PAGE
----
Helping Seniors Cope with Giving up the Road

When a loved one is dubbed unable to drive, it is not enough to simply hand them a bus pass and send them on their way. While public transportation may be a great option, especially in urban areas, it may not always be the most logical answer, especially for seniors that may have never used public transportation. 

Some alternative transportation options seniors have to get where they are going include:

  • Taxis
  • Friends/Family
  • Uber (if available in your city and state)
  • Transportation offered by local programs

Above all, it is important for elderly adults to know that giving up their car keys is not the end of their freedom. Family members and loved ones should encourage seniors to continue participating in any scheduled, weekly activities. Friends and family should offer help with transportation when they are able (within reason), and help them figure out the other options they have for getting around.

This may also be a time for a new living arrangement. Although your loved one may be completely healthy, aside from whatever is keeping them from driving, it could be time to consider options like retirement homes. Retirement homes offer help with grocery shopping, as well as shuttles to get individuals wherever they’d like to go.

While growing old may come with disadvantages and frustrations, with help from friends and family, as well as the abundance of transportation options available, giving up the keys doesn’t have to be one of them.

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Frequently Asked Questions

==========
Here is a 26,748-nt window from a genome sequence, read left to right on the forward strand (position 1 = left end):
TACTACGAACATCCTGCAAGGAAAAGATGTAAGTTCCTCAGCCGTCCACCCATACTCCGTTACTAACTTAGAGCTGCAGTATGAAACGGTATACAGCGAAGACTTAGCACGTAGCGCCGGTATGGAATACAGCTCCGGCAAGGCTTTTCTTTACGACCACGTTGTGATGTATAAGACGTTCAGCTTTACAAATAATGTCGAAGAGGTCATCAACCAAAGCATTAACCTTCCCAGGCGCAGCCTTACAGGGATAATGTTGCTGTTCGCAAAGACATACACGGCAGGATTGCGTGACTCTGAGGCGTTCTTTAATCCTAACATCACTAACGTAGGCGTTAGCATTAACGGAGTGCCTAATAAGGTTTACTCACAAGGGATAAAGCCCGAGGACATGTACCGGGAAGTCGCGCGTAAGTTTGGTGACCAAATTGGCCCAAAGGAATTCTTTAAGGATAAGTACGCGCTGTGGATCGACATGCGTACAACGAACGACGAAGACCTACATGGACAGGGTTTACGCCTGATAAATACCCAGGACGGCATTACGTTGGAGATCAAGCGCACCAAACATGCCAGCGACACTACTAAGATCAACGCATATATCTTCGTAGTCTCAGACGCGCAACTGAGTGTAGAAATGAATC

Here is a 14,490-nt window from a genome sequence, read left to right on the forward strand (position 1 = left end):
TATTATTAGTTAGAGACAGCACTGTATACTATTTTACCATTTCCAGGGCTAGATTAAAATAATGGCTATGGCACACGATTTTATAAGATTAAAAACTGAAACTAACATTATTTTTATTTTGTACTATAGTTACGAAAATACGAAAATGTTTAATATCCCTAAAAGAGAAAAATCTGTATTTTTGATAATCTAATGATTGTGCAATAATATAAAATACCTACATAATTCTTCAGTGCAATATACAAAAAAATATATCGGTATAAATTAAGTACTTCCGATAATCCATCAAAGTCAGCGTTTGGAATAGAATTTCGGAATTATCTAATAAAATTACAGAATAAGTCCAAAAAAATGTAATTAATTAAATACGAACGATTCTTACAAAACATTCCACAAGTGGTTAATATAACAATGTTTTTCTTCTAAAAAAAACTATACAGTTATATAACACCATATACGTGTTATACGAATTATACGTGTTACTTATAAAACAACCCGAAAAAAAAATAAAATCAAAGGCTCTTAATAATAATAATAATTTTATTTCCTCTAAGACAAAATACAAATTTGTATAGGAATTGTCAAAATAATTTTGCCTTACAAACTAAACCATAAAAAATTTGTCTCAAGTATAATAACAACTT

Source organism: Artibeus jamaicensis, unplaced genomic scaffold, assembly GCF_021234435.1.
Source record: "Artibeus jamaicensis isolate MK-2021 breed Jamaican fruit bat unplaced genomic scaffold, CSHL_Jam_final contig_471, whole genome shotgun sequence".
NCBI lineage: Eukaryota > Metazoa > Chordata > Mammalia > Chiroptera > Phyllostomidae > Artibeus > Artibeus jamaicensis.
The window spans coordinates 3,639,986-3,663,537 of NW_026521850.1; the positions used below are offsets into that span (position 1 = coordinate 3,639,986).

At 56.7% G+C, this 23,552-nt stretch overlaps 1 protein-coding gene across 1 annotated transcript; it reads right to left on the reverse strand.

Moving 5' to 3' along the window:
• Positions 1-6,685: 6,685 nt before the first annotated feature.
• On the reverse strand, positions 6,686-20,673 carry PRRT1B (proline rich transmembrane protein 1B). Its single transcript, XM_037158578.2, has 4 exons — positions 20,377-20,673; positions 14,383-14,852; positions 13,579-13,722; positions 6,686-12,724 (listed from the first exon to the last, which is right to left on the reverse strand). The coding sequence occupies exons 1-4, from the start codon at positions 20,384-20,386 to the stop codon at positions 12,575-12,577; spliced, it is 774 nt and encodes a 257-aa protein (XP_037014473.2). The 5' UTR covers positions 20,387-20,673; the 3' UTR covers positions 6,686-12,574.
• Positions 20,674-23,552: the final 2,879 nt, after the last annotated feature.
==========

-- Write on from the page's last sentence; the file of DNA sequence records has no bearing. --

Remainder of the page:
Can a senior with Alzheimer's disease still drive safely?

A senior in the early stage of Alzheimer’s or another dementia-related condition does not necessarily need to stop driving. However, drivers with these conditions might not know when they are an unsafe driver. As a senior, you should have a friend or family member that is willing to tell you when your driving becomes unsafe.

It is also important to tell a friend or family member if you become confused while driving. Seniors with moderate to severe dementia should not drive.

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My dad recently had his license revoked by his doctor due to his Alzheimers. But he REFUSES to stop driving. He's very dangerous on the road! How can we get him to stop?

One symptom of Alzheimer's Disease is thinking that others are plotting or scheming against you. He probably feels like you are "out to get him" and are trying to take away his independence. Take the car away, and hide the keys to your vehicles. If your father asks about the car, insist that it is away for repairs. Volunteer to drive your dad where it is he needs to go. It may hurt to tell your dad these tall tales, but it would be even worse if he got on the road and hurt himself or someone else.

I'm sorry you have to be in this situation, but just remember that if there is no car, there is no driving.